How to Get an Ohio Commercial Driver’s License
Published September 20, 2022
An Ohio commercial driver’s license (CDL), is a prerequisite for anyone who wants to drive a commercial motor vehicle (CMV) within the state. Every license has qualifications that are governed by the state. Failure to comply with these qualifications may lead to either the temporary or permanent suspension of a person’s Ohio commercial driver’s license.
When Do You Need A Ohio Commercial Driver’s License?
According to Ohio state law, any vehicle weighing 26,001 pounds or more designed to transport hazardous items or 16 or more passengers is considered a CMV.
With that said, a CMV isn’t required to drive personal transport vehicles, recreational vehicles, prisoner transport vehicles, fire trucks, snowplows, military vehicles, and ambulances. In addition, farm trucks are exempt if they are operated solely for agricultural purposes.
In Ohio, driving licenses are classified as follows:
- Class A
This restriction applies only to “combination” vehicles having a Gross Combination Weight Rating (GCWR) greater than 26,000 pounds and a Gross Vehicle Weight Rating (GVWR) greater than 10,000 pounds of the vehicle being towed.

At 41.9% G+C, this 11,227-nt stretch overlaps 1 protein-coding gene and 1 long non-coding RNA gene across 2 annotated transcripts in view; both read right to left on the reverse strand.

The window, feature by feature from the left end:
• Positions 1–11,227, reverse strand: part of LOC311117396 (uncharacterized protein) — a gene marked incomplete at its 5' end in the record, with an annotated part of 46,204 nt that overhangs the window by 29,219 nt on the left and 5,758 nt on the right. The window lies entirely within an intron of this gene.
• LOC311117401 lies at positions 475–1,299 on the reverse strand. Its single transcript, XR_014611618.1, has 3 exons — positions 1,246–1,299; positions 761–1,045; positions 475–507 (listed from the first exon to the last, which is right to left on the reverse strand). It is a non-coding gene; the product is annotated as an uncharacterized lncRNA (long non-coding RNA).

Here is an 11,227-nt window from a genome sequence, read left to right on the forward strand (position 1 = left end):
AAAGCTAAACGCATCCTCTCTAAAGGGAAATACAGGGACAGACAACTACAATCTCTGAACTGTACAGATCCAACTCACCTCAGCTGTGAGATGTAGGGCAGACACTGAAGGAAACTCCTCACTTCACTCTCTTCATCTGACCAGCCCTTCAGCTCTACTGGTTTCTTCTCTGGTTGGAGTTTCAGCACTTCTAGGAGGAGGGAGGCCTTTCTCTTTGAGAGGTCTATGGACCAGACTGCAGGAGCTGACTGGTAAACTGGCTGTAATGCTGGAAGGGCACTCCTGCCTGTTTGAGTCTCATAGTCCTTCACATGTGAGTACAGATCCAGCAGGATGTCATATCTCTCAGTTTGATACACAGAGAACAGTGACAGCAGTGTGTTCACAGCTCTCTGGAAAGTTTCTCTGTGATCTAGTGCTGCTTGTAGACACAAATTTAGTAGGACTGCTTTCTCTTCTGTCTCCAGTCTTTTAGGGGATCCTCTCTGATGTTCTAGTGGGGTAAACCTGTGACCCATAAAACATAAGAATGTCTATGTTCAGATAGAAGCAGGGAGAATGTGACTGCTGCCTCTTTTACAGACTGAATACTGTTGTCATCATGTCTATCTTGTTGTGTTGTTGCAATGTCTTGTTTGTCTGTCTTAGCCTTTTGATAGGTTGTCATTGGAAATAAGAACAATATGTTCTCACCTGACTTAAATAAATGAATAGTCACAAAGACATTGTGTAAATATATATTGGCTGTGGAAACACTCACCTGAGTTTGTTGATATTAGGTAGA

A driver who holds a Class A CDL (together with any necessary endorsements) is also permitted to operate all vehicles classified in Class B, C, or D below.
- Class B
Includes single or combination vehicles with a GVWR of greater than 26,000 pounds. The vehicle being towed cannot exceed 10,000 pounds.
At the same time, a driver holding an Ohio Class B commercial driver’s license (together with all the necessary endorsements) is legally permitted to operate all Class C or D vehicles.
- Class C
Any single vehicle, or combination of vehicles, that does not meet the definition of Group A or Group B as defined in this section.
Class C licenses permit you to drive vehicles designed to transport 16 or more passengers, including the driver.
In addition, they’re designated for those transporting hazardous materials as illustrated in the Hazardous Materials Transportation Act and which requires the motor vehicle to be equipped with a hazmat system (49 CFR part 172, subpart F).
- Class D
Regular operator or private passenger.
Defining Endorsements, Restrictions, & Restricted CDLs
CDL operators may be required to pass additional examinations in order to obtain commercial driver’s license endorsements. Also, endorsements are added to the license to allow for the operation of specialized CMVs like school buses as well as hazardous material tankers.
The state of Ohio may impose particular limits on a driver’s license based on a person’s health or experience. For instance, a driver under the age of 21 is restricted to driving exclusively inside the state. Going beyond can result in the revocation of your Ohio CDL or a fine.
Ohio offers a seasonal agriculture commercial driver’s license valid for 180 days and does not involve passing a knowledge or driving test.